By Jeff Nunn of CardinalSportsZone.com
When I was in my twenties, I would show up at the
course about 10 minutes prior to my tee time, rush
into the clubhouse, pay my green fees, hop on a cart,
pull up to the first tee, take two practice swings and
then swing out of my shoes as I tried to smash the
ball down the fairway.
Well, as they say, “I ain’t as young as I once was.”
I’m not exactly old enough for the senior tour, but I’m
not getting any younger, and my body will sometimes
remind me of it, especially after a long day on the
golf course under hot conditions. Yes, my body has
changed and so must my game and preparation. But
that doesn’t mean I can’t continue to enjoy the
game that I love. I just have to be smarter and
willing to adapt.
Now, I arrive at the course about an hour prior
to my tee time. I head over to the driving range
where I stretch before hitting a small bucket of
balls to help warm up my muscles. Once I’m
warmed up, I head back to the clubhouse where
I purchase a water or Gatorade to take with me
on the course. I have to stay hydrated. I also grab
a snack to tuck away in my bag for later in the
round. Then, I get out the sun screen and apply
generously. Depending on the conditions, I may
also apply a little bug spray. The last thing I do
before I tee off is pop open my bottle of Aleve
and take two. I know I am going to encounter
some aches and pains somewhere within my round,
so I take this preventative measure.
Getting older and losing physical strength, balance,
eye-hand coordination and flexibility doesn’t have
to hinder your ability to play and enjoy golf. Like me,
you have to change your routine and be willing to
admit that some courses, equipment and situations
are no longer suitable for you.
Picking the right course for you is very important
for your enjoyment. In your younger days, the more
challenging the course, the more fun you could
have. Hitting long shots over water or hitting up to
By Jeff Nunn of CardinalSportsZone.com
elevated greens seemed like a challenge and a lot of
fun. Hitting out of a deep green-side bunker was fun
and interesting. Now, you worry more about getting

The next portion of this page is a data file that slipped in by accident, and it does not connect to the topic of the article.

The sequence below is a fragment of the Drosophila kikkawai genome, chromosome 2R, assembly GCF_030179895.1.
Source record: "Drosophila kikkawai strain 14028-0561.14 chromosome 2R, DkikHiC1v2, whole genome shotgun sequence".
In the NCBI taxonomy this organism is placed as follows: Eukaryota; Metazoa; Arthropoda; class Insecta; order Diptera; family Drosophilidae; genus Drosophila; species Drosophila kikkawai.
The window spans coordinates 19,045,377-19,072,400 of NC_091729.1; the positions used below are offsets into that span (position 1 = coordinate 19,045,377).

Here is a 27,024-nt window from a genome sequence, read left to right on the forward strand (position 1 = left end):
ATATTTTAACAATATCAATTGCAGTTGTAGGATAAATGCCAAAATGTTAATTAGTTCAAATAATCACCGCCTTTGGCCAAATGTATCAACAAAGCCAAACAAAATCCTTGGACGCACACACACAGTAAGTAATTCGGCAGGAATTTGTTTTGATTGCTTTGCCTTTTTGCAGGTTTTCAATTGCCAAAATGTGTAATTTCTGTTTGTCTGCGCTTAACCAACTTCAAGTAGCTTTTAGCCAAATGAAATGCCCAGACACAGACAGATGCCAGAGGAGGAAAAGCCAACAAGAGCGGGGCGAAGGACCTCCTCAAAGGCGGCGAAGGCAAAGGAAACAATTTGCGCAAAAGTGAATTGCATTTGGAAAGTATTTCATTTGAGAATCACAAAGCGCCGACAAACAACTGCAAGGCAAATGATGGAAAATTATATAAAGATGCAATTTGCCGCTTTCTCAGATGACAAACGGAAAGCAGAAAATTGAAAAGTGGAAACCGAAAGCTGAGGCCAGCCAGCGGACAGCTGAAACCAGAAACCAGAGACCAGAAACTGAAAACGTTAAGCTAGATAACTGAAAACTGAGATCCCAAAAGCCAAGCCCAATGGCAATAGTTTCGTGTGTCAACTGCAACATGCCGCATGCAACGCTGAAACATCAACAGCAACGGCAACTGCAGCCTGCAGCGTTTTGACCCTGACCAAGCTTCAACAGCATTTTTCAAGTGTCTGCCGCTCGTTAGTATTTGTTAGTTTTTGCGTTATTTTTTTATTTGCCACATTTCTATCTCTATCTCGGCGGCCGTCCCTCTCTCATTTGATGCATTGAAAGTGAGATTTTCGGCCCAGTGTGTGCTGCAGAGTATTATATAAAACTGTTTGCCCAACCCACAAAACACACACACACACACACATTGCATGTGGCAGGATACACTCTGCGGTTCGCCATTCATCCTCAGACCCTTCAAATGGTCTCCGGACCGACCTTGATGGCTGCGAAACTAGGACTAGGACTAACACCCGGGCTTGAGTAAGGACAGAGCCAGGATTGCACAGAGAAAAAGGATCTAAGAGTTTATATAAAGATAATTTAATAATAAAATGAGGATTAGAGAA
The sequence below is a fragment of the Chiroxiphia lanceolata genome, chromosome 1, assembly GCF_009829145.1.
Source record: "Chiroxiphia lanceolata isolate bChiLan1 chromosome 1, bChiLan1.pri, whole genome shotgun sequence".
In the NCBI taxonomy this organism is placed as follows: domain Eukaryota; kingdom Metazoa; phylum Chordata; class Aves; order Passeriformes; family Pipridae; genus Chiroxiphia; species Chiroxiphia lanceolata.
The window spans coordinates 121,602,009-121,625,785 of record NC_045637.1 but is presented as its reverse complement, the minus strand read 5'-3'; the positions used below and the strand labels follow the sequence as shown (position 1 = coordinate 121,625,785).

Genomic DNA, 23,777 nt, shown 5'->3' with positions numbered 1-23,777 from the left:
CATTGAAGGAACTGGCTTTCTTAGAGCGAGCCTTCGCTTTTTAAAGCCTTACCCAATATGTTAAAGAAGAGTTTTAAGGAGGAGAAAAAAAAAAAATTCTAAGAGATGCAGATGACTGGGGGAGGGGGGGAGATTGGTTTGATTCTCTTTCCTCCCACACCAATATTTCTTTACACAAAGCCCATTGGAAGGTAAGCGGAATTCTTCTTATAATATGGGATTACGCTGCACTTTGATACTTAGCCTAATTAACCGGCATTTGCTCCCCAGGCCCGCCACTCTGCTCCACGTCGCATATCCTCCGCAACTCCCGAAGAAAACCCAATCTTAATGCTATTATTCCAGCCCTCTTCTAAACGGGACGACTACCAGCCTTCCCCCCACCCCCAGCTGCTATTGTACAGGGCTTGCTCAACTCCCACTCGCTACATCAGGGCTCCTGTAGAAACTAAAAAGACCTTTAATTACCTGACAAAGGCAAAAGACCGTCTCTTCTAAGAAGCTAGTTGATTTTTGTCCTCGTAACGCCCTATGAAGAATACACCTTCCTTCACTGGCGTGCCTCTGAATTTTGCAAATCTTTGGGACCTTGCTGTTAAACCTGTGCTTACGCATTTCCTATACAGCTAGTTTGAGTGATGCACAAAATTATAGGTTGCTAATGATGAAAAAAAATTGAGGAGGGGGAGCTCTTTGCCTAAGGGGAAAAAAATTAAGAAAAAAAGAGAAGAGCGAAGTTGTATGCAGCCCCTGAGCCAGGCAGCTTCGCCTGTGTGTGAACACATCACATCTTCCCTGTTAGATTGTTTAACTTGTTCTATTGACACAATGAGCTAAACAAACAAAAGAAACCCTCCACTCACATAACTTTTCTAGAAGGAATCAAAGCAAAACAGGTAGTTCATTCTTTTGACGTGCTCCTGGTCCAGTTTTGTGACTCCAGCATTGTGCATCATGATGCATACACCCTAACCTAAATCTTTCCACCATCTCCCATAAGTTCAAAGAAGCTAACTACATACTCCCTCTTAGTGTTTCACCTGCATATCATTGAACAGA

yourself out of the bunker rather than the ball – and
that doesn’t seem enjoyable. So, be very aware of the
course you choose. If there are multiple shots where
you must carry the ball about 175 yards over a hazard
or the majority of the greens do not allow a run up
shot, then you might want to think about choosing
a different course.
Another thing to help you choose a good course
that is suitable for your game is to take the total length
of a good drive for you and multiple that by 28. That
will give you the yardage of a course that will be a lot
of fun to play: not too hard, not too easy.
Once you find courses that are more enjoyable
for your game, you may also need to change the tees
you hit from. As you get older, you won’t be able to
hit the ball as far, so moving up a set of tees can only
help your enjoyment. Having people see you hitting
from the pro tees doesn’t impress them, especially
when you only hit the ball 200 yards, leaving yourself
a 3-wood shot into a par 4. Move up to the white tees,
or if you are a senior, don’t be afraid to move up to
the senior tees. They are there for a reason, so use
them if you qualify. An enjoyable round means you
should be hitting a mid-iron into a green on a par 4,
so put yourself into position to do so. After all, this
game is supposed to be fun.
Your equipment may need to change as your
game changes. The advancements in equipment are
incredible. The technology of the new drivers and
balls are crazy and has helped maintain distance
despite your decreasing club-head speed. Irons, on
the other hand, are slowly being replaced with hybrid
clubs. As you lose distance with your longer irons, you
can start replacing them with the new hybrid clubs.
Putting a set of irons in your bag that are more
forgiving can help as your ball striking becomes
less consistent. Putting graphite shafts in your
irons is a good idea because they are lighter and
can help with swing speed. Also, putting bigger
grips on your clubs can help with decreased grip
strength and aching hands or wrists.
Be smart about the conditions you play in.
In my younger days, I would say, “The hotter,
the better.” Now, not so much. I get much more
enjoyment playing in partly-cloudy conditions
in the 75 to 80 degree range. And when a good
rain storm popped up, I used to consider that
a challenge. Now, I call it time to head to the
clubhouse. Everyone has different likes, but
when the conditions reach a point that it’s no longer
enjoyable, why keep playing? Playing when your
heart is not fully committed can lead to injury and
nobody wants to get hurt.
No matter if Father Time is calling or he called
years ago, you can still play golf and enjoy it. You just
have to realize you now have physical limitations, and
you must adjust for them. Everyone is different and
everyone’s body changes and reacts in different ways.
You just have to find tips, tricks and adjustments that
work for you. As Raymond Floyd said: “Golf is a game,
and games are meant to be enjoyed.” I couldn’t agree
more. Good luck and hit’em straight!
Photo by Christian Watson
“Don’t let yesterday
take up too much of
today” –Will Rogers
By Angie Fenton
Depending on which statistics you go by, less than 1 percent of us
will ever complete a marathon. Paul Erway, who is featured on our
cover, has completed 50 in 50 states in 50 weeks. As impressive
as that is – and it is undeniably impressive – that’s not what struck
me most about his story, which was written by writer Steve Kaufman
(you can find it on page 16).